Researchers discover heart stem cells in animals

The cells are similar to embryonic cells and can grow into various types of tissue.

Mike Enright

Too small to see with the naked eye, the microscopic cell pulses with the potential to heal the body’s strongest muscle.

University researchers have discovered undeveloped adult stem cells in the hearts of animals that share many of the same characteristics of embryonic stem cells.

The study results were published in the February edition of Nature Clinical Practice Cardiovascular Medicine.

The cells have as much, if not more, potential as many of the other cells researchers have worked with previously, said paper co-author Doris Taylor, the director of the University’s Center for Cardiovascular Repair.

“If you give them the right nutrients and media that they need, they’ll actually develop into beating heart cells in a dish,” she said.

Fellow author Dr. Harald Ott, the former scientific director of the center, said University scientists are the first to discover this specific kind of cell.

“What we’ve shown is that our cells actually express the same markers as embryonic stem cells,” he said.

The researchers used cells found in rats and mice, Ott said, to show their methods could work for multiple species.

The next step, Taylor said, is to find a comparable cell in humans, which they believe is likely to happen. Recently, the scientists successfully isolated this type of cell from pigs, animals physiologically similar to humans.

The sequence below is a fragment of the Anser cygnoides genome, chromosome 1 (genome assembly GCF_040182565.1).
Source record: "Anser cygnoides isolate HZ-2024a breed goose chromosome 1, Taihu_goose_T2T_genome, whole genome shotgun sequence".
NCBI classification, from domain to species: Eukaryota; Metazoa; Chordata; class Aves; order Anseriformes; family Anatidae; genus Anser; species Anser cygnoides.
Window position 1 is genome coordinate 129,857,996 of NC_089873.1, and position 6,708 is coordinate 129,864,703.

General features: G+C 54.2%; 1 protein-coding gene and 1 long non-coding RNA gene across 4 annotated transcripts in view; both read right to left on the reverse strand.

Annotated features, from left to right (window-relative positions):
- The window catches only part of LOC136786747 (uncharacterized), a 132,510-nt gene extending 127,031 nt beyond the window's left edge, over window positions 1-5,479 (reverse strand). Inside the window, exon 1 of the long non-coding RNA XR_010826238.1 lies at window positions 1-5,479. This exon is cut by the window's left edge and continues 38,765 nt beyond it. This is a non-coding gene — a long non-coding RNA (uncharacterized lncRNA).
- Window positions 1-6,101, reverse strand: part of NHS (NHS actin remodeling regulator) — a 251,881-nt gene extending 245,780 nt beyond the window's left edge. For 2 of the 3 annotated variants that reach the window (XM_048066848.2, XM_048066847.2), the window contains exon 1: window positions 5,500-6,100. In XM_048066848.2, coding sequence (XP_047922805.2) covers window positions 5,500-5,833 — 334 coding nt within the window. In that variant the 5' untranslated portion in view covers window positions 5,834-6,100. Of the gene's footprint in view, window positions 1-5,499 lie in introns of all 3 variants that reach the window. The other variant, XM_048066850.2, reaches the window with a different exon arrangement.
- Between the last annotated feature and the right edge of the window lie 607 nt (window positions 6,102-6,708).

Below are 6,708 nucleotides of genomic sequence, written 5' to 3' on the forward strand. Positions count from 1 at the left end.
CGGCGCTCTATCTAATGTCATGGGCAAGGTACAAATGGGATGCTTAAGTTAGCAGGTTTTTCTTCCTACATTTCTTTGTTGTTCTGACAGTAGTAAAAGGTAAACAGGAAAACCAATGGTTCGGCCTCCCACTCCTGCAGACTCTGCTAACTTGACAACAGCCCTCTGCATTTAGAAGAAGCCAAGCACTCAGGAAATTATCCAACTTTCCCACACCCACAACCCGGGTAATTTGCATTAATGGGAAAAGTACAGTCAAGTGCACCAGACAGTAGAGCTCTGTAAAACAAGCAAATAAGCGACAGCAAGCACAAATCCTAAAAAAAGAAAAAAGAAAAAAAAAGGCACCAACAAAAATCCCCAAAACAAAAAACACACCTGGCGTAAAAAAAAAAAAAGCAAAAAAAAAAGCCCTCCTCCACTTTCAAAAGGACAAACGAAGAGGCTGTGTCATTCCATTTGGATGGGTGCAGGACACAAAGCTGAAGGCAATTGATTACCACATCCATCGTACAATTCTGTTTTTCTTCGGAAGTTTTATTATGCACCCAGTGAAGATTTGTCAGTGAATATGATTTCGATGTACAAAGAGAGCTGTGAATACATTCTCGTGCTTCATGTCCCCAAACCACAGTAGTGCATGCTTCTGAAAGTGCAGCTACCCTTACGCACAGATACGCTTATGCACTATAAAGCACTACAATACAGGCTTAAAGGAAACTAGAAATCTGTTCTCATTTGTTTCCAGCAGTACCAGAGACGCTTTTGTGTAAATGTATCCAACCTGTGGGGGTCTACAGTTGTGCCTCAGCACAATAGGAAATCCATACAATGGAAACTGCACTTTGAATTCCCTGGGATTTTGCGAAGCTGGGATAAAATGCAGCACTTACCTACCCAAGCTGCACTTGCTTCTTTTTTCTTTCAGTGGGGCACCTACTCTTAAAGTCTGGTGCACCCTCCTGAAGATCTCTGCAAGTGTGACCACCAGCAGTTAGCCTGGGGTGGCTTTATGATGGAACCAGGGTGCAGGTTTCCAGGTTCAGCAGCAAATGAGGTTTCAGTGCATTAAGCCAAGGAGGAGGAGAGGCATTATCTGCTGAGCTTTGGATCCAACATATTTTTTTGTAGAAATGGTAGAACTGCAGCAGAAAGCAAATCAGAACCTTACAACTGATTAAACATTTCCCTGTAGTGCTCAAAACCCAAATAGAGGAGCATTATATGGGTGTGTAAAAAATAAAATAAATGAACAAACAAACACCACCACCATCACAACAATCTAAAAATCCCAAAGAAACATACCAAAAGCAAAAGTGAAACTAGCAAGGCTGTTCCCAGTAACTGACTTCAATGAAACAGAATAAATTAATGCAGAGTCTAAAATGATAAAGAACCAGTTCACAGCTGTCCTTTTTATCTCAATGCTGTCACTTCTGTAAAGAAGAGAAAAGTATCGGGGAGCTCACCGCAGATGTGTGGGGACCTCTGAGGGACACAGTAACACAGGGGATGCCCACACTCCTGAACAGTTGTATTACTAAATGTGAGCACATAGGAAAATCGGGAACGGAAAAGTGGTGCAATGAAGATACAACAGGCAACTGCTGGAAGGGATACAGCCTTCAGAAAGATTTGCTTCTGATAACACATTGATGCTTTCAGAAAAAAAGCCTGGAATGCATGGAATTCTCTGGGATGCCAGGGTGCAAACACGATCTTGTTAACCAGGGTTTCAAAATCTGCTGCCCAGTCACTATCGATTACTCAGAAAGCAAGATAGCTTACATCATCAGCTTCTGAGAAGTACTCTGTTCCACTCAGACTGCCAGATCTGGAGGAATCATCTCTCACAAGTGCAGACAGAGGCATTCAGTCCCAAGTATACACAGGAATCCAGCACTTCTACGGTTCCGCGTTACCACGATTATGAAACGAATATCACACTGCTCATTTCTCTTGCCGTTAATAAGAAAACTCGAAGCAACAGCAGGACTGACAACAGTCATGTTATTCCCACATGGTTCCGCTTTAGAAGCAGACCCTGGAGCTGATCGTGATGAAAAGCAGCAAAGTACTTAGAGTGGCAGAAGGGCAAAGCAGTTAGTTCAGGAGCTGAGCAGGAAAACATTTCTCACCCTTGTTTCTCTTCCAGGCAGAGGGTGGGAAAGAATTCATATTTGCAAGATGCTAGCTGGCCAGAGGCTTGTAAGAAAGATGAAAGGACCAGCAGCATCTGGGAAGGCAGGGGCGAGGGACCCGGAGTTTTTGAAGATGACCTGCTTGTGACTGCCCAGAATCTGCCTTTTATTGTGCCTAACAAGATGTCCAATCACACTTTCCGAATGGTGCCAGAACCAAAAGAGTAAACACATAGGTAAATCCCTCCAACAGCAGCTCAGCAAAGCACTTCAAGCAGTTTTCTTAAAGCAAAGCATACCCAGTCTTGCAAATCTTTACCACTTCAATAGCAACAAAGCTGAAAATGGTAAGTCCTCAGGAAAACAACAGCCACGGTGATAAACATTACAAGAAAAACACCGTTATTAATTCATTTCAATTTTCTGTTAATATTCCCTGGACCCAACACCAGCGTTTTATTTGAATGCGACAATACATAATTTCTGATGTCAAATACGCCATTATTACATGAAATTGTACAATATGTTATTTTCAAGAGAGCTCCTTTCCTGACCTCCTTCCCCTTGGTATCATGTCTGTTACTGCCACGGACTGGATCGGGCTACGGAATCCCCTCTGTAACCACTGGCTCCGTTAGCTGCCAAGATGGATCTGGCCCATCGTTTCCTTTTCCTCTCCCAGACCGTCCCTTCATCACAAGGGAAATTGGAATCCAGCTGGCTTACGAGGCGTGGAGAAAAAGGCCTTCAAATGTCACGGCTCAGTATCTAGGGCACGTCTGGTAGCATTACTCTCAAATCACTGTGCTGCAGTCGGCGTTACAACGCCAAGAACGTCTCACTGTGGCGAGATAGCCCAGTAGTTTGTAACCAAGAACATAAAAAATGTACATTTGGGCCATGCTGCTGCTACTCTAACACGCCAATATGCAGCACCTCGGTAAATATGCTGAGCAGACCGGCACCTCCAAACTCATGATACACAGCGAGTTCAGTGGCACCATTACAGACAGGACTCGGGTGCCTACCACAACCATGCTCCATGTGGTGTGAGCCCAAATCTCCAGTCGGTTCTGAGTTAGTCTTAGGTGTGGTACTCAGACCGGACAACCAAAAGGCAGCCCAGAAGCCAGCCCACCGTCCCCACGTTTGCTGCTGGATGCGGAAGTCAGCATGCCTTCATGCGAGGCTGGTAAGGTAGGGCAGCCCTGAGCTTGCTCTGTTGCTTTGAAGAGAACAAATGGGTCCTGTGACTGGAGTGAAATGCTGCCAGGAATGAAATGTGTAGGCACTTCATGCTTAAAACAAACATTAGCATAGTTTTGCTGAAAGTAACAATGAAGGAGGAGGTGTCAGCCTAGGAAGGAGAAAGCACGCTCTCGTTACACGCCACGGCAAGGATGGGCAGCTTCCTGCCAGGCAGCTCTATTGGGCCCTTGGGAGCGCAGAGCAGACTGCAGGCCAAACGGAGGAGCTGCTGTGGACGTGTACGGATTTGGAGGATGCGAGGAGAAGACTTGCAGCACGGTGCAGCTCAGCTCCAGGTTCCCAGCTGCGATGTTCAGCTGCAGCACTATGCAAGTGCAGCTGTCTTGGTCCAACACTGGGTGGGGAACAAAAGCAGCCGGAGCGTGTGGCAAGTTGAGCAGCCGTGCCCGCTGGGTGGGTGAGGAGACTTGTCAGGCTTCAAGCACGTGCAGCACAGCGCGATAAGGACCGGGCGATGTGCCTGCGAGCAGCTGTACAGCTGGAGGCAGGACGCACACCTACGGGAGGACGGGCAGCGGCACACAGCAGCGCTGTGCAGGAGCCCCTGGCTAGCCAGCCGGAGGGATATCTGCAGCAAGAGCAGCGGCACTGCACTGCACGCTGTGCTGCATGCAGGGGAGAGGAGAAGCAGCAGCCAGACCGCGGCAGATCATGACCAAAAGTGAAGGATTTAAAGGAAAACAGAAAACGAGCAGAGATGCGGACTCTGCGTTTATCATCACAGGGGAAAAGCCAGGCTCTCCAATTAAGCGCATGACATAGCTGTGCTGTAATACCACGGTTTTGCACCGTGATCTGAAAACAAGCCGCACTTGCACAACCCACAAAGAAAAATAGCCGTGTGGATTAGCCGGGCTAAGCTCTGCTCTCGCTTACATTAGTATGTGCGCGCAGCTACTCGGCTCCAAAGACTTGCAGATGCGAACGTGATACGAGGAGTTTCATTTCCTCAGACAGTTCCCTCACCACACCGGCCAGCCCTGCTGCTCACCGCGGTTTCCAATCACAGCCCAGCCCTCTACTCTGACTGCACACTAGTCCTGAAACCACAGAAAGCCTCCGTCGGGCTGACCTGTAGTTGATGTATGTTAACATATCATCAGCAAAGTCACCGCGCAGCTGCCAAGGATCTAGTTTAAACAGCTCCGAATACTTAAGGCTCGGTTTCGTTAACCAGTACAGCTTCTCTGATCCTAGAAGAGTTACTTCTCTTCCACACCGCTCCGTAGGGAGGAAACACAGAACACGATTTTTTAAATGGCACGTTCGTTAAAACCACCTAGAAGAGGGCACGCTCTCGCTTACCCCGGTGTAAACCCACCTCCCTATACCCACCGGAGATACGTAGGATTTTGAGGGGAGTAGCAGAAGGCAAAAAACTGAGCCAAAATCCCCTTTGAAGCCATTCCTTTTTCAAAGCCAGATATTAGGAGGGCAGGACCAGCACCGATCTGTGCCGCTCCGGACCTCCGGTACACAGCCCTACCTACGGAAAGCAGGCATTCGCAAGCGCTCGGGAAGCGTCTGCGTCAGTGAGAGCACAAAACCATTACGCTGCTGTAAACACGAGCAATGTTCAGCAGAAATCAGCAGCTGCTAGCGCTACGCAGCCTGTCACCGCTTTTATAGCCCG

“The bottom line is we’ve found these cells. We’re excited by these cells and we’re hopeful we can now start working with surgeons to find the same cells in biopsies of human hearts,” she said.

If found, the cells could be used in clinical trials to develop new treatments for patients suffering from heart failure, repair damage after a person has a heart attack or possibly create new tissue for people in need of transplants.

“Basically, we have the components we need to begin to build new hearts,” Taylor said.

The project began in December 2004 and ended last May, said Thomas Matthiesen, an associate scientist in the center and study author.

In that year and a half, Matthiesen said he and fellow University scientist Saik-Kia Goh handled many of the day-to-day operations of the research.

First, they would isolate the cells by chopping up pieces of heart tissue and exposing it to enzymes in a media culture, he said.

“After a few days, the cells would start to surface above the meat chunks and those were our cells,” Matthiesen said.

Then they characterized the cells, Goh said, which is how they determined their embryonic characteristics. After that, scientists injected the cells into damaged hearts where they observed the cells repairing the tissue.

Part of what makes these cells so unique, he said, is they can grow into many different kinds of tissues, such as embryonic cells, but also can improve heart function.

“That’s a pretty powerful one-two punch,” he said.